Beasts, Bewilderment, and Blessings – Chapters 7 and 8
Now Daniel has dreams of his own. He sees four beasts which parallel the image seen in Nebuchadnezzar’s dream, representing the Gentile kingdoms of the world. The fourth beast represents both what we know today as the old Roman empire, and the prophetic revived Roman empire under which the Antichrist will come to power.
We would be amiss not to mention Daniel’s amazing vision of the Son of man speaking with the Ancient of days! “…one like the Son of man came with the clouds of heaven, and came to the Ancient of days …and there was given him dominion, and glory, and a kingdom, that all people, nations, and languages, should serve him: his dominion is an everlasting dominion, which shall not pass away, and his kingdom that which shall not be destroyed.”5
The kingdom was given to the Son (who comes in the clouds of Heaven) by the Father! This very passage is quoted by Jesus at His trial before being crucified, when asked if He was the Christ, the Son of God. Daniel then sees two more beasts which represent the Medo-Persian and Greek Empires.
Prayer and Prophecy – Chapter 9
The longest prayer in the Hebrew Scriptures belongs to Daniel. It has served as an example for a model of Jewish prayer. It should be noted that nothing negative is ever said about Daniel in all of Scripture, and yet the theme of his entire prayer is confession and repentance. We could do much to learn from Daniel. His prayer is interrupted in verse 20 by Gabriel the angel. He tells Daniel of the amazing timeline that begins when Jerusalem is decreed to be rebuilt. This timeline gives the exact timing for the Messiah’s coming, and also speaks of His substitutionary death! The timeline ends with a brief description of the seven-year Tribulation period.-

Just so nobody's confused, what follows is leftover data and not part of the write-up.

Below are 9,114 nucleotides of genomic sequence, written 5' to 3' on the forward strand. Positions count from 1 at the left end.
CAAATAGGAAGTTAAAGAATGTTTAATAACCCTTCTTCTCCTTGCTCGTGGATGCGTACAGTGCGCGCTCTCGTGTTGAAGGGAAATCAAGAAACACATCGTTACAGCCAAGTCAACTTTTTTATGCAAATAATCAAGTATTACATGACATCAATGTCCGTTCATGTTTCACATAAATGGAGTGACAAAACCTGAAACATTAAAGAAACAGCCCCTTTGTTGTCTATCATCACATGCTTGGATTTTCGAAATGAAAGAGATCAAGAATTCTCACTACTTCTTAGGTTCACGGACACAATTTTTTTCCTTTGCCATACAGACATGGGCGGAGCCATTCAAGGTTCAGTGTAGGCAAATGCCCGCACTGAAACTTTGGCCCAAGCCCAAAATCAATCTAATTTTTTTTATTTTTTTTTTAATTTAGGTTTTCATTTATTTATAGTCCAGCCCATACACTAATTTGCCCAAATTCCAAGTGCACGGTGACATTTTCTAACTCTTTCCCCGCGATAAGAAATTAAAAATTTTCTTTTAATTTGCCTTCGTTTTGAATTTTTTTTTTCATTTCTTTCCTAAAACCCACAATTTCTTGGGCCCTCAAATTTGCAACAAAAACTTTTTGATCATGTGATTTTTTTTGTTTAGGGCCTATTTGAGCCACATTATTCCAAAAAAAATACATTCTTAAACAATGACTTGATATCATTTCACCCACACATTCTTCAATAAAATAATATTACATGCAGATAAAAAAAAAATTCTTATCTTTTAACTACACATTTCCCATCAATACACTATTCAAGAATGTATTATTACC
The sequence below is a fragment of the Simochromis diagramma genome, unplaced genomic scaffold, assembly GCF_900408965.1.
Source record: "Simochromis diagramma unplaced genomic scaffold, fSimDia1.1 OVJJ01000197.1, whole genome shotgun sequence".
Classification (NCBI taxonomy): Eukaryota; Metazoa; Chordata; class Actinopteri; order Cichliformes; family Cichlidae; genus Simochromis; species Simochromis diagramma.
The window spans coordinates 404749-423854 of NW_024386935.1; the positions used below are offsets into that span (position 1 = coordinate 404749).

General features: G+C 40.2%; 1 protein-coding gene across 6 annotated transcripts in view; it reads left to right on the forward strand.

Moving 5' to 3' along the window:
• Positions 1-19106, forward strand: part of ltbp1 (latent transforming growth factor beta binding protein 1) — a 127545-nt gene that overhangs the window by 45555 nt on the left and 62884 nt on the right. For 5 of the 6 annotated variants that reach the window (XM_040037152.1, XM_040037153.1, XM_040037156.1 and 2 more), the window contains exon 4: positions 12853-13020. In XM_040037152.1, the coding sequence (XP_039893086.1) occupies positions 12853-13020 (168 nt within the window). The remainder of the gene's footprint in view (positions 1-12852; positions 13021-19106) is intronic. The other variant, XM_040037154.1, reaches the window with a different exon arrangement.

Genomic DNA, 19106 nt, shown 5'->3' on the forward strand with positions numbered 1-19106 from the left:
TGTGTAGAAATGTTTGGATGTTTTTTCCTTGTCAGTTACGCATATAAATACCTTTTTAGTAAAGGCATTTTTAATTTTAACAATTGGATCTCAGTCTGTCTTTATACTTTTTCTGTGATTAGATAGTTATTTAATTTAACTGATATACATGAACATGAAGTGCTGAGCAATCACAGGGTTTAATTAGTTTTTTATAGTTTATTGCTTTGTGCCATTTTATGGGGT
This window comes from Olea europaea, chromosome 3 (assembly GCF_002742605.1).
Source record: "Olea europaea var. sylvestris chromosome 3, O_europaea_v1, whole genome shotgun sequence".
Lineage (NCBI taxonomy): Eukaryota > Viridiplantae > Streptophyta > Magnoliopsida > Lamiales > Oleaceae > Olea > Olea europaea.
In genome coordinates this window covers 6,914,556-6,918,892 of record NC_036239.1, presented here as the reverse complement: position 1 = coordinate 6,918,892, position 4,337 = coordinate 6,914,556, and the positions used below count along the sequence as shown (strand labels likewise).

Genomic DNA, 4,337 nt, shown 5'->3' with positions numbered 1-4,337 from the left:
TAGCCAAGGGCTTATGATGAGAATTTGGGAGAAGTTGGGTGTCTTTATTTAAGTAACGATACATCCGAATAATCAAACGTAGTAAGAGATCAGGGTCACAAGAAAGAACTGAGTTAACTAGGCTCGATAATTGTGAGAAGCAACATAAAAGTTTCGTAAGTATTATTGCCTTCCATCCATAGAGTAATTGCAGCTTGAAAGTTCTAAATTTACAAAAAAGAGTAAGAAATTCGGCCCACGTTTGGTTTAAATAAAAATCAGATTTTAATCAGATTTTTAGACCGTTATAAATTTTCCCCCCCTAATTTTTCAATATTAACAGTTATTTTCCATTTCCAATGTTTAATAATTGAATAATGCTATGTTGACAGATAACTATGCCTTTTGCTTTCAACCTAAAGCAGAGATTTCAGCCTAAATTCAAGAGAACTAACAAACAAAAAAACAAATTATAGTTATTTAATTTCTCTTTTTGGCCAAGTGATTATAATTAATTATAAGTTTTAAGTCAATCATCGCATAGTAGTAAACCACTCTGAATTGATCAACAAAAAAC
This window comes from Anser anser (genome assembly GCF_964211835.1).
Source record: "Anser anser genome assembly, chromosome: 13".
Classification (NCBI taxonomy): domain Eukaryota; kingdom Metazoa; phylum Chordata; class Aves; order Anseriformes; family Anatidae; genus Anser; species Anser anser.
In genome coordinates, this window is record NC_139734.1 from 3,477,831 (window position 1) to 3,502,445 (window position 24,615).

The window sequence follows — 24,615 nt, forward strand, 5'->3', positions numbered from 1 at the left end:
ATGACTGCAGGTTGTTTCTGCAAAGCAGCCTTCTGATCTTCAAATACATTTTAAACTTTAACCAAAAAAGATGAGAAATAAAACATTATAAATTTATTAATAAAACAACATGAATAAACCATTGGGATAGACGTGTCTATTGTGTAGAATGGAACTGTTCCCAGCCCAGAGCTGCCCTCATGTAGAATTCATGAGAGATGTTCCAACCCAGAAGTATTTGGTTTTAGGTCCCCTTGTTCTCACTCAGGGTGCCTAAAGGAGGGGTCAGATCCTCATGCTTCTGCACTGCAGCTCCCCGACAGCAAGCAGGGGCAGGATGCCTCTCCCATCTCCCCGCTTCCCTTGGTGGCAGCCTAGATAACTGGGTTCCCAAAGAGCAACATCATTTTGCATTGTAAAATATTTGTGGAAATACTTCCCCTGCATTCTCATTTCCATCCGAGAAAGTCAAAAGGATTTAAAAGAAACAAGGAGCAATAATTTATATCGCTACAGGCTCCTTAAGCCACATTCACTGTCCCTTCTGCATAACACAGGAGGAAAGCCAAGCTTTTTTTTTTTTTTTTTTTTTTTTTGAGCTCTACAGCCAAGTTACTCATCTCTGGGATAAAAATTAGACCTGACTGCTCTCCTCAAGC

In the Company of the Savior and Angels – Chapter 10
This chapter provides an amazing glimpse of Jesus the Messiah that parallels Revelation chapter one. Daniel is terrified. He is then comforted by a number of angels who appear to him one at a time.
The History of the Future – Chapter 11
An amazingly accurate prediction of the events of world history, from approximately 500-175 B.C., is recorded here. Daniel writes the words of Gabriel, as he tells of world powers rising and falling, of specific conflicts and alliances, as well as the resulting actions on this stage of worldwide drama. The second half of this chapter is prophetic. It speaks of the Antichrist. Christ referenced this passage as a yet-to-be fulfilled prophecy known as the abomination of desolation. When we consider the many prophetic details of Daniel 11 that were fulfilled as predicted, we can have confidence that the remaining prophecies of this chapter and others in the Bible that are yet to be fulfilled will likewise occur as God has ordained!
The Final Chapter – Chapter 12
Daniel ends with the same prophetic treasure that it has continued in from the beginning. He continues with the words of Gabriel (who is by the way, the very angel that appears to Mary to announce the birth of Jesus in Luke1). Gabriel speaks to Daniel of the Tribulation period, and of the final resurrection. We will meet Daniel someday, if we are trusting in Jesus, the Messiah that Daniel prophesied of! We will with Daniel “…rest, and stand in thy lot in the end of days.”6
1 Daniel 3:16-18
2 Daniel 3:28-29
3 Daniel 4:27
4 Daniel 6:26
5 Daniel 7:13-14
6 Daniel 12:13